Terry looked around in horror. The square stared back. He was surrounded; the whole of the outside of the square had turned in on him. There had to be a way to appeal to them but, dressed as a man-sized orange with the Spicy Nell logo emblazoned across his chest, proving his innocence, he could see, was going to be a little difficult. In desperation he whirled around and saw that, to the north, up Sloane Street, everyone was too busy retching to block his exit. It was his only chance. With his legs poking out the bottom of the orange suit, he waddled off as fast as he could, oblivious to the Number 19 bus tearing round the corner.

Terry’s Noxious Orange – Paul Carstairs

I once went for a job interview in darkest Coulsdon, a journey that involved a forty-minute ride in a slam-door train that ran approximately once an hour, a muddy twenty-minute walk down a semi-rural A23, and – unless I’m very much mistaken – being posed questions three by a weird bearded bloke in order to cross a bridge. Yet when I answered the interviewer’s enquiry about where I’d grown up with the word “Romford”, she responded, with a sharp intake of breath: “That must be a bit of a trek into town.”

All Roads Lead to Romford – Jonn Elledge

When Dr Ellman first asked me why I had so many clippings about Lisa, I shrugged. I genuinely didn’t know. “Tragic Beauty” Lisa – the unknown girl from the sticks who’d just landed a part as the young Boadicea in a controversial new play at the Royal Court, instantly condemned by Mrs Whitehouse as “shameless filth”, to quote the placards outside on Sloane Square – had excited the tabloids to quite vertiginous heights of prurience and sentimentality; but it was only when the Sun interviewed her flatmate, Jane, and I recognised Jane’s photo, that my interest became more than passing. Not that I actually knew Jane; but she was another actress, so we’d probably crossed paths at some shoot or party; less than a year into my job at Terry’s studio, I was already getting quite blasé about actresses and models.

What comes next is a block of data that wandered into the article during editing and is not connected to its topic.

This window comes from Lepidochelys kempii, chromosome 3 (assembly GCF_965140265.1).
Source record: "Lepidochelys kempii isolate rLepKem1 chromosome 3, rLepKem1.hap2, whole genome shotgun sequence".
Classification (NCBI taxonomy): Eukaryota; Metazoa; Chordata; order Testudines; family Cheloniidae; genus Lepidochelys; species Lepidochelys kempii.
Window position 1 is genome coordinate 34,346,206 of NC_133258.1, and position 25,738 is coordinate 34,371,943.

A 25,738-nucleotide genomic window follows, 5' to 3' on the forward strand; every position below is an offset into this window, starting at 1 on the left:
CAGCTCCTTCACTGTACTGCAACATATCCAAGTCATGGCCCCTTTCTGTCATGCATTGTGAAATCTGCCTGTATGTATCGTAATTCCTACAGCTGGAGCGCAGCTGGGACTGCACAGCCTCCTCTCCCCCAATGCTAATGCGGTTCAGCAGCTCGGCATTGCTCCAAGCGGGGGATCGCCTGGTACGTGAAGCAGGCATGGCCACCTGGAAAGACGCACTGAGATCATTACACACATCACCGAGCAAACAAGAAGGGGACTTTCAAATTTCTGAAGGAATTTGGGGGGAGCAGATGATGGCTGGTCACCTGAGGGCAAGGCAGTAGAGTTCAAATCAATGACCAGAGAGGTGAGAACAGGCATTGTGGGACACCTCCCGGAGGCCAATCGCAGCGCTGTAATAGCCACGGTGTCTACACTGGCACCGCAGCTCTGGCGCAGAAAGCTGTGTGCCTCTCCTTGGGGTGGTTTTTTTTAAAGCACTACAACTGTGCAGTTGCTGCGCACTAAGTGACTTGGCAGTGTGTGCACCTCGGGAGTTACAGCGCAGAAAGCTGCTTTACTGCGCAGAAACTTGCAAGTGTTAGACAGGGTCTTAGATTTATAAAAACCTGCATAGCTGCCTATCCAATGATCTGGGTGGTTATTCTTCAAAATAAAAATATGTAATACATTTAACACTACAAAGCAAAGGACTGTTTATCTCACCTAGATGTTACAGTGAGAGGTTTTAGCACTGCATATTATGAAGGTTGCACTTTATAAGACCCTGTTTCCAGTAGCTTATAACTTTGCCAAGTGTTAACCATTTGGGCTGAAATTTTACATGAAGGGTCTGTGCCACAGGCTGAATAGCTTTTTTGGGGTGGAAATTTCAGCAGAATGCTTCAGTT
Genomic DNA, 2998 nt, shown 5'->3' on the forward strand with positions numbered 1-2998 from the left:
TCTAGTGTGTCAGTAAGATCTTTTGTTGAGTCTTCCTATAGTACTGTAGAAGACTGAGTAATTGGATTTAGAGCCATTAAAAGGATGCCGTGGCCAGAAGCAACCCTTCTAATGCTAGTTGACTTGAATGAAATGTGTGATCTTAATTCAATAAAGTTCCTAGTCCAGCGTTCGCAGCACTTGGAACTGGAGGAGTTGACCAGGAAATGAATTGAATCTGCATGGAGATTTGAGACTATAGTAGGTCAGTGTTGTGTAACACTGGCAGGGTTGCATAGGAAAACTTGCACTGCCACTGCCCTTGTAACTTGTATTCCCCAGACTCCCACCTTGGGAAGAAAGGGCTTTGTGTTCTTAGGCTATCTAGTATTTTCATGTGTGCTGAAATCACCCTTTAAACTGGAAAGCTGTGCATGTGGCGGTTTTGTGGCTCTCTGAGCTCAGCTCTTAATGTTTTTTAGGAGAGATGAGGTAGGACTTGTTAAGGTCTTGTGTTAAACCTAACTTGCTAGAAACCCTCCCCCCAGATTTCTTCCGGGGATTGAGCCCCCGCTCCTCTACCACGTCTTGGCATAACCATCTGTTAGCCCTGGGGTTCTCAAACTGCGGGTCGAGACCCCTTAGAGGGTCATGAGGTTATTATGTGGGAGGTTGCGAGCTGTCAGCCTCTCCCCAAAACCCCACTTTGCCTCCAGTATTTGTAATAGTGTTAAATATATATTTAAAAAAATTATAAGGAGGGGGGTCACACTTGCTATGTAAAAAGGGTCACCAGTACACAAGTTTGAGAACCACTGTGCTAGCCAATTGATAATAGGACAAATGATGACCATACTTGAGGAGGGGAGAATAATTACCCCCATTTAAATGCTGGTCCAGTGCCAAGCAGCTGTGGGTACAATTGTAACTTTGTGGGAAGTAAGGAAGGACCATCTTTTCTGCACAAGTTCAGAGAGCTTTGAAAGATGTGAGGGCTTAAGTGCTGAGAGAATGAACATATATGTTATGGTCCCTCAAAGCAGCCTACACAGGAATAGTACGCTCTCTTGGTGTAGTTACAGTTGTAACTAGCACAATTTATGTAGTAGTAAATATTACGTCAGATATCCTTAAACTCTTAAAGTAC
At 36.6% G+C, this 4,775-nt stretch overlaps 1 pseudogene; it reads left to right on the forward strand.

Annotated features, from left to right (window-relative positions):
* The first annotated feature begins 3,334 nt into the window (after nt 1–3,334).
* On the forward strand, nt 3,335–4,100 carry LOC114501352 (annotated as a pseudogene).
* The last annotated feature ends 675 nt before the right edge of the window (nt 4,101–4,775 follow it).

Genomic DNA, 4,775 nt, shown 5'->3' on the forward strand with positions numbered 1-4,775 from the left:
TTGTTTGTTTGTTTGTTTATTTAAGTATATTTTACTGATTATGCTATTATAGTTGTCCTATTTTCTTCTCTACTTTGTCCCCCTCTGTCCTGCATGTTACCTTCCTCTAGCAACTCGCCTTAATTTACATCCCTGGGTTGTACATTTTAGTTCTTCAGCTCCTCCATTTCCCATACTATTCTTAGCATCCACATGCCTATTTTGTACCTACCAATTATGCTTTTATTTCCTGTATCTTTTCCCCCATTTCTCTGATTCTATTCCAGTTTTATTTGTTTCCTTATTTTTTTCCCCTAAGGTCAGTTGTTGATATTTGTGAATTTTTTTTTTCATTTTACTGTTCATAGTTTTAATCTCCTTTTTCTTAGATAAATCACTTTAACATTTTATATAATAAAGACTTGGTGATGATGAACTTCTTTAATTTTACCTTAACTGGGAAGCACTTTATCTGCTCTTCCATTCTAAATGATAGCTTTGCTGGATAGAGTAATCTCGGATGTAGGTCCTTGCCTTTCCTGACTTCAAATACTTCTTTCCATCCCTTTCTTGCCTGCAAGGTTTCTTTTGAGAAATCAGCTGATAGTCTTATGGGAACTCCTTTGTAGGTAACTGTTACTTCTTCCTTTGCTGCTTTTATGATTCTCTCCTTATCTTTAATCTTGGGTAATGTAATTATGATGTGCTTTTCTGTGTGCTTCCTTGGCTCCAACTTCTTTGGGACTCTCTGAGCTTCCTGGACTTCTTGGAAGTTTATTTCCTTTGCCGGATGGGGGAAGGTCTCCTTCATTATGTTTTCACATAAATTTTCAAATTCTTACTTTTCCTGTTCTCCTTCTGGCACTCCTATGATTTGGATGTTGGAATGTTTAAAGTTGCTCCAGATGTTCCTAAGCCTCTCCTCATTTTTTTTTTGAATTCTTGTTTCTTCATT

Blind Tunnel – Matt Haynes

I passed a Young’s pub, with benches along the riverbank, and ye olde English Budweiser brewery. Then it got muddy. Really muddy. I found myself stomping through swampy puddles. The mud slopped in through the holes in the sides of my Converse trainers and bathed my feet in brown gloop. The Ship had been my next temptation, but with jeans that looked like I’d just got back from Glastonbury and feet that looked like they’d been dancing for pigs, I saved myself the embarrassment.

A Dry Walk – Clayton Smith

I scampered along to number 69 and had a nice chat with Fr George, during which I established that Fr could stand for Father or Friar, as he performs both functions, and also that he used to teach English before having “a midlife crisis” – his words, imparted with a peculiar air of self-deprecation and self-awareness that here he was, a man in his fifties, running a monastery in a terraced house in Brockley and, well, here he was. He also told me how grateful they were for the now-legitimately-theirs filing cabinet. Although as soon as it had been placed in its new home, he added, the drawers had ceased to open; which had caused some concern, on both a spiritual and a practical level.

Dominus in Sanctum – Mark Woffenden

Readers, I’ve been a fool. I’ve been a fraud. I’ve been a charlatan (and people always said if you narrowed your eyes I looked like Tim Burgess). You probably thought that my London knowledge was as rich and as deep as a single malt, as wide and as broad as Janet Street-Porter’s rictus grin. But I have a gap in my nous bigger than the one that’s not actually in Watford or the N1 Centre, and the shame of my ignorance blights my soul – I feel as a Catholic priest might after accidentally inspecting a choirboy’s ruff. You see, the chink in my armour has always been the size and shape of that parcel of land wedged south of the South Bank, west of Deptford, north of Mitcham and east of Battersea. There, for me, lurked roads less travelled, bus routes untrammelled. But, lo, I have taken them. And I have arrived.

Notes from an Editor in Exile – Jude Rogers